The Local Government Act 2000 has transformed the way in which local politics operates within local authorities. Local councillors have had to adjust to the introduction of elected mayors, cabinet government and scrutiny committees, and cope with a range of other new initiatives. This book is a unique attempt to provide a coherent analysis of the impact of these changes on the world of local politics.
The book provides a comprehensive review of the operation of politics in local government, including the impact of national and local political parties on the behaviour of party groups in local authorities, the way party groups interact with each other, the changing role of local political leadership and the relationship of local politicians with senior council officers.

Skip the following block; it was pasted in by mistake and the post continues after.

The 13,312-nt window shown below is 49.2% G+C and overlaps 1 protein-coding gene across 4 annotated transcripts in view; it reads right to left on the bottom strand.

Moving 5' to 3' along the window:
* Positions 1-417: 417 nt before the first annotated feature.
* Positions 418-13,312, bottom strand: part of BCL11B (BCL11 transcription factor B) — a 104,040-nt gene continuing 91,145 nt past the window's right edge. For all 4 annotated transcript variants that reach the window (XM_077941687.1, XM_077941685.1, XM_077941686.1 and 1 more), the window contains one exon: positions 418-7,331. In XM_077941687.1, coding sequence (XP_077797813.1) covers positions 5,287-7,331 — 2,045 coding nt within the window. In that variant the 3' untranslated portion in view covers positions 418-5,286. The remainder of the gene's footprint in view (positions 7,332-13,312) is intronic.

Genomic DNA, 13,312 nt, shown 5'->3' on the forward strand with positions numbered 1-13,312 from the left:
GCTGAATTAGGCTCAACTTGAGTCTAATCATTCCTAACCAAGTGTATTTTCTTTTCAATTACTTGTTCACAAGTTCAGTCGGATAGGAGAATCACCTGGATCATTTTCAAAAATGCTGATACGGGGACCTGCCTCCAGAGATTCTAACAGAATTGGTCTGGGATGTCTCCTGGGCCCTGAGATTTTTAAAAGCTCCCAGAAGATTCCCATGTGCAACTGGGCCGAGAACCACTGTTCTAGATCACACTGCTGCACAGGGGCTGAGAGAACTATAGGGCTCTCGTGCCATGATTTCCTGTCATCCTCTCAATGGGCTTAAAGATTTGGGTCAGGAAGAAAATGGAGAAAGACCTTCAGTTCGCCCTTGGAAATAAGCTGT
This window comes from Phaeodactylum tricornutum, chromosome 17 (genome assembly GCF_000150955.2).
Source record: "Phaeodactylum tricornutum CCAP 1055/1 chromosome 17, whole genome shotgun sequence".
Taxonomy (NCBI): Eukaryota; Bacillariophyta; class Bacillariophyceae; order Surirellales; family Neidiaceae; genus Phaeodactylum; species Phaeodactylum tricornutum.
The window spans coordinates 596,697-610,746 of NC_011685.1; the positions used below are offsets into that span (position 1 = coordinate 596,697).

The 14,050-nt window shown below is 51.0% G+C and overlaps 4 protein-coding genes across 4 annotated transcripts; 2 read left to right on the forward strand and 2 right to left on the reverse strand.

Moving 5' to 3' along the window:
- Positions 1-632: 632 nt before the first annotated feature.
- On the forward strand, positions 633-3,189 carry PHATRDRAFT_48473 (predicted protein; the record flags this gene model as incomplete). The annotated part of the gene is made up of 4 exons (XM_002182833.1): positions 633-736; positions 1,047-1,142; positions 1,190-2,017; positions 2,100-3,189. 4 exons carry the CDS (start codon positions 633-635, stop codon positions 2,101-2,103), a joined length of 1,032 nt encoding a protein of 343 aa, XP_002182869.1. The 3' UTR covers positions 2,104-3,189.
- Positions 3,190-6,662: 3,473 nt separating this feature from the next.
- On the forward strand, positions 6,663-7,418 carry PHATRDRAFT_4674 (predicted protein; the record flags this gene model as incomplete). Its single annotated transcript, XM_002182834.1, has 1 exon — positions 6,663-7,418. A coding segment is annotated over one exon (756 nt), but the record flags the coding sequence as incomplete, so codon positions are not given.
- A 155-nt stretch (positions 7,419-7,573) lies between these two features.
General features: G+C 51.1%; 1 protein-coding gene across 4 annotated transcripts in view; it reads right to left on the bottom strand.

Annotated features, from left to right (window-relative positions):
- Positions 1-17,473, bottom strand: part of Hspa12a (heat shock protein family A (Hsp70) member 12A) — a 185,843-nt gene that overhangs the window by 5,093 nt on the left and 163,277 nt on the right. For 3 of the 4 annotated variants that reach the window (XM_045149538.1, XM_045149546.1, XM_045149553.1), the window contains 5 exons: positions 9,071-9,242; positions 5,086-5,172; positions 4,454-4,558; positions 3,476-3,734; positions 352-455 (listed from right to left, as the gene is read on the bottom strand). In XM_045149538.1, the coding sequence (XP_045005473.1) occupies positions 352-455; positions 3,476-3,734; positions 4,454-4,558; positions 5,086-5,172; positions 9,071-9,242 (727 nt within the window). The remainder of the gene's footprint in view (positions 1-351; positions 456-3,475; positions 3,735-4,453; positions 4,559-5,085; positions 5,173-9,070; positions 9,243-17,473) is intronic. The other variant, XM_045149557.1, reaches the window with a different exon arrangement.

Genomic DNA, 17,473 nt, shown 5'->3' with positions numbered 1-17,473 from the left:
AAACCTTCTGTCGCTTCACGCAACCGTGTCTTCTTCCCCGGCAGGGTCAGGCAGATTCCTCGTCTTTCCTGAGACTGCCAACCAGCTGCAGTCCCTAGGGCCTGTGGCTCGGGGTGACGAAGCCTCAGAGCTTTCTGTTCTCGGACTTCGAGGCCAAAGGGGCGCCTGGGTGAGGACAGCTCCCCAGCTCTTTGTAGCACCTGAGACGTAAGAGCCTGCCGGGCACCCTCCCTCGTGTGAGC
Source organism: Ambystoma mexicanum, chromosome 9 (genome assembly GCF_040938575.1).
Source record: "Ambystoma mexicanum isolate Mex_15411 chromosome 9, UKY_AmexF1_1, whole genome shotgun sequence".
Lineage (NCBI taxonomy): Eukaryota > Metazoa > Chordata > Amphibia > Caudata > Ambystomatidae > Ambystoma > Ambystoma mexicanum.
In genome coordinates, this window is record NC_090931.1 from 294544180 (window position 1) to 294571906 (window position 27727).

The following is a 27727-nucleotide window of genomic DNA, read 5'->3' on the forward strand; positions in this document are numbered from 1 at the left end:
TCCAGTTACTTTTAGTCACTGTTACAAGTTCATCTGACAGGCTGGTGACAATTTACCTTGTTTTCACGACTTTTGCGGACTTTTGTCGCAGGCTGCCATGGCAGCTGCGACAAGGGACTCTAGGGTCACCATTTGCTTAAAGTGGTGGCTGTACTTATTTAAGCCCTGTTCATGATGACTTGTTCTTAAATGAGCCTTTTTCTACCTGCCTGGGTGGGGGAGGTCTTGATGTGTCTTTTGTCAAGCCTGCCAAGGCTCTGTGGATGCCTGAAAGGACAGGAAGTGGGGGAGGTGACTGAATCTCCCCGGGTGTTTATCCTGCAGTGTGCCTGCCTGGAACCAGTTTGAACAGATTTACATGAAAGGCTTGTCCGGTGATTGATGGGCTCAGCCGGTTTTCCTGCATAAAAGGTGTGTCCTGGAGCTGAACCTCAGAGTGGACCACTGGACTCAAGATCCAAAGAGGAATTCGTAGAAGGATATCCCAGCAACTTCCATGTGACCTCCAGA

The changing role of local politics in Britain Is essential reading for undergraduate and postgraduate students and their teachers on local government, politics, public policy and public administration courses, as well as officers in local authorities who wish to gain a deeper understanding of the political environment in which they work.
Steve Leach is Professor of Local Government at Leicester Business School, De Montfort University.
Parties and politics in local government: 'the elephant in the room'?; The national parties and local government; Modernisation, democratic renewal and elected mayors; Local executive government: the impact of the 'cabinet and leader' model; Councillors: servants of the people?; The changing role of local political leadership; The dynamics of party groups; The dynamics of inter-party relations; The role of local party networks; The future of political parties in local government.